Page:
My compromised and messy way of capturing ideas and notes


(That works for me. At least for now.)

Some people want a single tool or system to do all their stuff. I understand the appeal of that, but I've never found it works well in practice.

If you do want that, then you probably want to ignore everything I'm going to say and just use Notion or Tana and create your own beautiful system for taking notes, as well as all other things you need. Thomas Frank has a YouTube video covering that approach. (I watch a video like this with a mixture of awe and slight alarm.)

In comparison, my own approach is a compromised mess.

My experience is that I sometimes have a fleeting idea that happens always when I'm in the middle of something else. I want a way to capture it, and then if it wasn't a useless fleeting idea, a way to follow up and refine it, and maybe, if it was one of the ideas I want to do something with (like write about it), a way to do something with it.

If I want to capture fleeting ideas, I stick them in Apple Notes. Apple have been smart in making Notes very easy to get to and use. It is there waiting for my silly notions on all the Apple things. If you're not a poncey Apple user, I'd suggest using something equally simple and integral. Maybe Google Keep would work. Maybe a pen and paper would work. Whatever you use, I wouldn't overthink, just capture the idea simply. Spelling and layout and clarity come later.

With Apple Notes you can tag your notes - so I tend to leave them untagged when I initially quickly type them in and then I have a Smart Folder which shows me all untagged notes. This is what I use to identify and review my fleeting thoughts, which I tend to do when I've got a quiet couple minutes, and to - potentially - do something further with them.

I wouldn't stress about complicating tagging systems. Another good thing about Apple Notes - the search facility is good and it will OCR images as you add them. So if I want to find something retrospectively, it's easy to do so.

What is compromised with this approach? Well, Apple... You can export your Apple notes one at a time, but you can't easily export all your notes. So I don't feel full ownership. This is quite crap, typical Apple, and they should sort it out. But I can compromise on this, at least for now, because I don't really care about these random jottings.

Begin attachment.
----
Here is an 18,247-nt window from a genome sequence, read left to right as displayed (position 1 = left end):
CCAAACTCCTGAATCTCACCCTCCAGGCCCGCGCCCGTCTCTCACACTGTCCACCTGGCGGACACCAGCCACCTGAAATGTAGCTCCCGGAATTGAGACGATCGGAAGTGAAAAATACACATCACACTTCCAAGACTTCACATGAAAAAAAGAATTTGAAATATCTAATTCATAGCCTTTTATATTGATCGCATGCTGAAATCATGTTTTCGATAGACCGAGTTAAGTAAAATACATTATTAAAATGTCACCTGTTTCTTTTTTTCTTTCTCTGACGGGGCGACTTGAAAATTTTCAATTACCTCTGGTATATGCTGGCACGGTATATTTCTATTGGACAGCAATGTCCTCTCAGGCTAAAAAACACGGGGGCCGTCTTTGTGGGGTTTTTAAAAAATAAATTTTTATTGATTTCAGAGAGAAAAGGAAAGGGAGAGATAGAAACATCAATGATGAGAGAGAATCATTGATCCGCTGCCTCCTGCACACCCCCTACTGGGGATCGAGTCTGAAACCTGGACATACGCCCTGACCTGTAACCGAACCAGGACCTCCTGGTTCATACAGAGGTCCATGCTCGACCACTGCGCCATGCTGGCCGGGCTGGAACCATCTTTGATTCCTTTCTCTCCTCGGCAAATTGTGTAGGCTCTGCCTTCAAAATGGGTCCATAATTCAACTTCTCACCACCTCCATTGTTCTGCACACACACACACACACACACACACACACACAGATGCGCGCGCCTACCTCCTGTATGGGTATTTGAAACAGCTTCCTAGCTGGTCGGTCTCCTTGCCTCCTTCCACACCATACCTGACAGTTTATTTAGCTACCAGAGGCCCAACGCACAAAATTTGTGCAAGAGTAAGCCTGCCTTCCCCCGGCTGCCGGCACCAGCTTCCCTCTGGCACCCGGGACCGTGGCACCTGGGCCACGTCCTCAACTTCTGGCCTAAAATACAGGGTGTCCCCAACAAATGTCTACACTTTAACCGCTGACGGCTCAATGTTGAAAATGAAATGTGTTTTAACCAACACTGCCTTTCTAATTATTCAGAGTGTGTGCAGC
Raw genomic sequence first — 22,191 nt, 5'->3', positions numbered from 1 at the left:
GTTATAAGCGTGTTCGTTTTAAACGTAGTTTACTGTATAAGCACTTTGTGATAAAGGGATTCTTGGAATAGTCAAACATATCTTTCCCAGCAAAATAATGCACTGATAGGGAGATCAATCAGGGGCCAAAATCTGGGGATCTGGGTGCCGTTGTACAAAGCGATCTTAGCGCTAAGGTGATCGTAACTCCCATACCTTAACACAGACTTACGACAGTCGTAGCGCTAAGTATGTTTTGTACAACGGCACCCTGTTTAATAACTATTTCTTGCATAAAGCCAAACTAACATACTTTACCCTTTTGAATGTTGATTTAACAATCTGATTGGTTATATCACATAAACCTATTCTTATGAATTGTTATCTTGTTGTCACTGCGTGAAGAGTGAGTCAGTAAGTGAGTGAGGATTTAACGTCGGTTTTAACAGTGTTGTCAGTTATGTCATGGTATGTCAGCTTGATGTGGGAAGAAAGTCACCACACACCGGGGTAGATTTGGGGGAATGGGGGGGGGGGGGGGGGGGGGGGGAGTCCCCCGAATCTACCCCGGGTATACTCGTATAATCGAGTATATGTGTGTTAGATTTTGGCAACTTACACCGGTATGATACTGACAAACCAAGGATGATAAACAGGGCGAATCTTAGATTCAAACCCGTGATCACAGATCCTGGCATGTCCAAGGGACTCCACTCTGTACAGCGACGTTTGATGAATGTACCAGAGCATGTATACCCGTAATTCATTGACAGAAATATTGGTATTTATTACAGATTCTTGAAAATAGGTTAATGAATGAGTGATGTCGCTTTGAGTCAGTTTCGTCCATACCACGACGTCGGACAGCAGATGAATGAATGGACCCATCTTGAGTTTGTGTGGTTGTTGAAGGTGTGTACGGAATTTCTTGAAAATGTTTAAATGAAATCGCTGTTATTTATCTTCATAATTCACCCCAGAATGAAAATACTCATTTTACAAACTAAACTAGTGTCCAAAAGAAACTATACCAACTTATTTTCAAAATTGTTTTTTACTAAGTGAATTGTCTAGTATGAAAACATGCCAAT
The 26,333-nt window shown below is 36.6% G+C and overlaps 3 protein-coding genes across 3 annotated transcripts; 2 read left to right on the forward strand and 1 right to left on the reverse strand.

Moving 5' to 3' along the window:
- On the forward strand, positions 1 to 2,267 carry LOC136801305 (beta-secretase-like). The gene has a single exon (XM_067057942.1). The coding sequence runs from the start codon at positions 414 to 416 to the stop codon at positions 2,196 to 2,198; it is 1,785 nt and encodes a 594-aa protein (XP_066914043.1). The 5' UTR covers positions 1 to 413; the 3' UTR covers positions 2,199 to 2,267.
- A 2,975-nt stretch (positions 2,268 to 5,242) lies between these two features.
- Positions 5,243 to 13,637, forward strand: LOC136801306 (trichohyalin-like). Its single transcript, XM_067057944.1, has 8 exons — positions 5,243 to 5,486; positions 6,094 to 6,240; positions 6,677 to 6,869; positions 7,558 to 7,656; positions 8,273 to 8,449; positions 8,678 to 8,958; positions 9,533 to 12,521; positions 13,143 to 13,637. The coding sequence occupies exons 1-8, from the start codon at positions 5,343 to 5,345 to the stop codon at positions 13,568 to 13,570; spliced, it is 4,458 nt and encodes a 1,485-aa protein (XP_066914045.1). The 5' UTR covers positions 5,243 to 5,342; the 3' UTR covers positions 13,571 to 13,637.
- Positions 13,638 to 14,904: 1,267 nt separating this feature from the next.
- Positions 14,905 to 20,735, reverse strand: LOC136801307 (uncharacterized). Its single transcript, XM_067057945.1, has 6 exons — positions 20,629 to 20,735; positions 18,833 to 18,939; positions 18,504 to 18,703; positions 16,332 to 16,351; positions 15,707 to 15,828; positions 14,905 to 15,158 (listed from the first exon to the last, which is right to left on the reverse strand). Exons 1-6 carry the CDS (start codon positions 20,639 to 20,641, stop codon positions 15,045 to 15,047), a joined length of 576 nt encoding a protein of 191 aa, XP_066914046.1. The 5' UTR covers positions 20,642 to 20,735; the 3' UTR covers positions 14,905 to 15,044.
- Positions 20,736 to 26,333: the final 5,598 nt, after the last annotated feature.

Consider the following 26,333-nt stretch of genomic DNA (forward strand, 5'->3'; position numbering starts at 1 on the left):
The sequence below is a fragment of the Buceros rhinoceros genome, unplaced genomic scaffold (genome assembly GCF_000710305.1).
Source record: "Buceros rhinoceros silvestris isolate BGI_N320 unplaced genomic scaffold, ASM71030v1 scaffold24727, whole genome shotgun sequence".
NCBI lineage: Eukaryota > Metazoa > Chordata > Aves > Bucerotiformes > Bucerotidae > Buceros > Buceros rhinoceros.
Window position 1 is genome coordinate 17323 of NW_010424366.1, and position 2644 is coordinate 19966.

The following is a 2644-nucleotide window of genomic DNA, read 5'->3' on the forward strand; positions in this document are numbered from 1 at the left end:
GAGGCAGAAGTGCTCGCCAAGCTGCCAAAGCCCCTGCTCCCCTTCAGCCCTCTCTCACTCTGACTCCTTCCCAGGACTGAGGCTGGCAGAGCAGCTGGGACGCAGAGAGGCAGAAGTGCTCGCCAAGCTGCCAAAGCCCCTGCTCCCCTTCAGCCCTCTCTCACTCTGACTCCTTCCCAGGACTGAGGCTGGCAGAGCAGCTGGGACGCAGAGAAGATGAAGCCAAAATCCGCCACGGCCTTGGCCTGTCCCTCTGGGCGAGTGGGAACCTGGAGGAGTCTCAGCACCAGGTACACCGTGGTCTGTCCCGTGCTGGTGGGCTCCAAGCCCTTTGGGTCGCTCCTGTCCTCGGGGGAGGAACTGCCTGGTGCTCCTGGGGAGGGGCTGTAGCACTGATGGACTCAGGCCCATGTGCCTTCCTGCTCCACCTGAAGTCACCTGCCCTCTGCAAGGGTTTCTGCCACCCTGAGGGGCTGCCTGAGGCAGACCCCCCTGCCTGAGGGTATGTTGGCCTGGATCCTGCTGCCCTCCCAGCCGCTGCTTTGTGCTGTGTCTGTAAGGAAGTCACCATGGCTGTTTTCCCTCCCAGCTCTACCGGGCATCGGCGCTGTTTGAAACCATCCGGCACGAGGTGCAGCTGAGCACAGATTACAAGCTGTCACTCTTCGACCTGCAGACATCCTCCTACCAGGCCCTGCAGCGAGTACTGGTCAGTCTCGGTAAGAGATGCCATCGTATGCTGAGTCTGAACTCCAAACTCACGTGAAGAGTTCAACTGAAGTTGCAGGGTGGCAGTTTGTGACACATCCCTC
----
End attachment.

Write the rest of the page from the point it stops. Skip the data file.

UPDATE: there is a (fairly convoluted) way of getting multiple notes out of Apple Notes: see

I do care, and want ownership, of what come out of them, which is the next stage.

I use Roam Research as a daily journal tool. I see this as a distinct activity from capturing ideas. I might take an idea from an Apple note and it might go into Roam as an idea to think through and develop. I might do this - but I have some issues with Roam so I might move straight onto the new step. (Roam is a fantastic piece of software in many ways, but the issues are again around ownership, plus inept company communication and ease of access - Roam takes a while to start up. There's load of other options for this, like , Obsidian or Loqseq. Or hey, Notion or Tana if you want it all in one place.)

ASIDE: One thing I found this week was a plugin for Roam (available via the Roam Depot, which allows you to send ChatGPT a question inline and get the response back in Roam seamlessly. I think this is quite fun and useful - ChatGTP is quite good at unreliable wittering, so get it to witter and then figure out if its worth refining the resulting content.

There's a bunch of other things that might happen to a half-formed idea. It might become a task (and my task system is similarly compromised and messy - that's for another day).

If it is an idea that might turn into a piece of writing - which is what I'm doing a lot of at the moment - I'll fire up IA Writer and use that to develop the content. And from there, if it is a blog post, I'll copy the result into my Kirby content management system and add it to the website.

That might all sound quite complicated, but my thinking is that at each stage, I'm using a tool that is actually designed for the purpose in mind. Apple Notes is great at capturing daft ideas. IA Writer is fantastic for writing content - Apple Notes, or Notion, or Kirby, aren't design for that specific purpose. Kirby is great for managing web content. And so on.

And I don't need to automate the heck out of all this stuff. If I have an idea in Apple Note, I need to turn it into to something else, somewhere else. That is inevitably a manual task, and that painstaking process of refinement is where the pleasure actually lies for me. And if takes a compromised, messy system to achieve, so be it.

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